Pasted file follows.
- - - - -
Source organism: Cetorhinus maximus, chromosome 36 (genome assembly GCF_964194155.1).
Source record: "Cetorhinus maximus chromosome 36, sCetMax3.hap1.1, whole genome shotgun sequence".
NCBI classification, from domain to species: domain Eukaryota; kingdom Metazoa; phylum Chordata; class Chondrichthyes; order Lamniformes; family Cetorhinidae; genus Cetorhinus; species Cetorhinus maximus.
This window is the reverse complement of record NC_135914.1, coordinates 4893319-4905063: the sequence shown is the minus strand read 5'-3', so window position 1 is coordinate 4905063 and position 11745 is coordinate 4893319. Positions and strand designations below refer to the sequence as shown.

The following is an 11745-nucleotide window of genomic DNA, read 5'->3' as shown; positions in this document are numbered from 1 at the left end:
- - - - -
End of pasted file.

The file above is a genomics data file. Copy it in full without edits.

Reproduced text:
Source organism: Cetorhinus maximus, chromosome 36 (genome assembly GCF_964194155.1).
Source record: "Cetorhinus maximus chromosome 36, sCetMax3.hap1.1, whole genome shotgun sequence".
NCBI classification, from domain to species: domain Eukaryota; kingdom Metazoa; phylum Chordata; class Chondrichthyes; order Lamniformes; family Cetorhinidae; genus Cetorhinus; species Cetorhinus maximus.
This window is the reverse complement of record NC_135914.1, coordinates 4893319-4905063: the sequence shown is the minus strand read 5'-3', so window position 1 is coordinate 4905063 and position 11745 is coordinate 4893319. Positions and strand designations below refer to the sequence as shown.

The following is an 11745-nucleotide window of genomic DNA, read 5'->3' as shown; positions in this document are numbered from 1 at the left end: